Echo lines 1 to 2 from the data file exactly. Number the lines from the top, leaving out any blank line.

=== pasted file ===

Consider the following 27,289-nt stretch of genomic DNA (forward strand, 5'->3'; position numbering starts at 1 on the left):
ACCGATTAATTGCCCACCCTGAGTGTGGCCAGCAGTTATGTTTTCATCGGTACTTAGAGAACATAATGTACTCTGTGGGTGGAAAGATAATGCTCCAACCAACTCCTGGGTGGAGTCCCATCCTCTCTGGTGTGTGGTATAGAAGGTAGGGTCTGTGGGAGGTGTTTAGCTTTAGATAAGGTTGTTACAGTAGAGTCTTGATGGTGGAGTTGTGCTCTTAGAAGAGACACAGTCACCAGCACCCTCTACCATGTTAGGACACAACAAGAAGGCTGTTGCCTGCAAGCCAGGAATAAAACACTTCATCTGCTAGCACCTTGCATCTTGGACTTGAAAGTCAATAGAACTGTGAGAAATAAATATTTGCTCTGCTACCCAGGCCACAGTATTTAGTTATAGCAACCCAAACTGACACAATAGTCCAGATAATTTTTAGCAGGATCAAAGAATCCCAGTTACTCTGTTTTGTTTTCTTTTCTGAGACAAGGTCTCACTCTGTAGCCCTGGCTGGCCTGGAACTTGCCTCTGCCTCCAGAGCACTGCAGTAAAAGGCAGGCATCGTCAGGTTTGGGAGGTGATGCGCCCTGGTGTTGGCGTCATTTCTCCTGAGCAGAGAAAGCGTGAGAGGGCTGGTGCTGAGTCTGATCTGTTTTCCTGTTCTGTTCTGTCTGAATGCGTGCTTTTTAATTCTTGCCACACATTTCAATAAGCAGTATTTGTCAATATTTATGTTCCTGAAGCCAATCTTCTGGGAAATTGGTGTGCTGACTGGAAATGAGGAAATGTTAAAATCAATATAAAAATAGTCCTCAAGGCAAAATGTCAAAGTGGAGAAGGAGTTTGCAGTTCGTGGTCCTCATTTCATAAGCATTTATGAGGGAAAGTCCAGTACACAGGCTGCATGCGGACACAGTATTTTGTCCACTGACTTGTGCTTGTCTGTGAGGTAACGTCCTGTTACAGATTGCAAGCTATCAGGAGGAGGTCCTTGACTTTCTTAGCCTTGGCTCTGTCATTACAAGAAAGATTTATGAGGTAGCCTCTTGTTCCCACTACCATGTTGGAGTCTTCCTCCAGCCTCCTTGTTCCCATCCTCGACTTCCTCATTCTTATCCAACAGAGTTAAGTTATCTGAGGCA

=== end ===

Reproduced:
Consider the following 27,289-nt stretch of genomic DNA (forward strand, 5'->3'; position numbering starts at 1 on the left):
ACCGATTAATTGCCCACCCTGAGTGTGGCCAGCAGTTATGTTTTCATCGGTACTTAGAGAACATAATGTACTCTGTGGGTGGAAAGATAATGCTCCAACCAACTCCTGGGTGGAGTCCCATCCTCTCTGGTGTGTGGTATAGAAGGTAGGGTCTGTGGGAGGTGTTTAGCTTTAGATAAGGTTGTTACAGTAGAGTCTTGATGGTGGAGTTGTGCTCTTAGAAGAGACACAGTCACCAGCACCCTCTACCATGTTAGGACACAACAAGAAGGCTGTTGCCTGCAAGCCAGGAATAAAACACTTCATCTGCTAGCACCTTGCATCTTGGACTTGAAAGTCAATAGAACTGTGAGAAATAAATATTTGCTCTGCTACCCAGGCCACAGTATTTAGTTATAGCAACCCAAACTGACACAATAGTCCAGATAATTTTTAGCAGGATCAAAGAATCCCAGTTACTCTGTTTTGTTTTCTTTTCTGAGACAAGGTCTCACTCTGTAGCCCTGGCTGGCCTGGAACTTGCCTCTGCCTCCAGAGCACTGCAGTAAAAGGCAGGCATCGTCAGGTTTGGGAGGTGATGCGCCCTGGTGTTGGCGTCATTTCTCCTGAGCAGAGAAAGCGTGAGAGGGCTGGTGCTGAGTCTGATCTGTTTTCCTGTTCTGTTCTGTCTGAATGCGTGCTTTTTAATTCTTGCCACACATTTCAATAAGCAGTATTTGTCAATATTTATGTTCCTGAAGCCAATCTTCTGGGAAATTGGTGTGCTGACTGGAAATGAGGAAATGTTAAAATCAATATAAAAATAGTCCTCAAGGCAAAATGTCAAAGTGGAGAAGGAGTTTGCAGTTCGTGGTCCTCATTTCATAAGCATTTATGAGGGAAAGTCCAGTACACAGGCTGCATGCGGACACAGTATTTTGTCCACTGACTTGTGCTTGTCTGTGAGGTAACGTCCTGTTACAGATTGCAAGCTATCAGGAGGAGGTCCTTGACTTTCTTAGCCTTGGCTCTGTCATTACAAGAAAGATTTATGAGGTAGCCTCTTGTTCCCACTACCATGTTGGAGTCTTCCTCCAGCCTCCTTGTTCCCATCCTCGACTTCCTCATTCTTATCCAACAGAGTTAAGTTATCTGAGGCA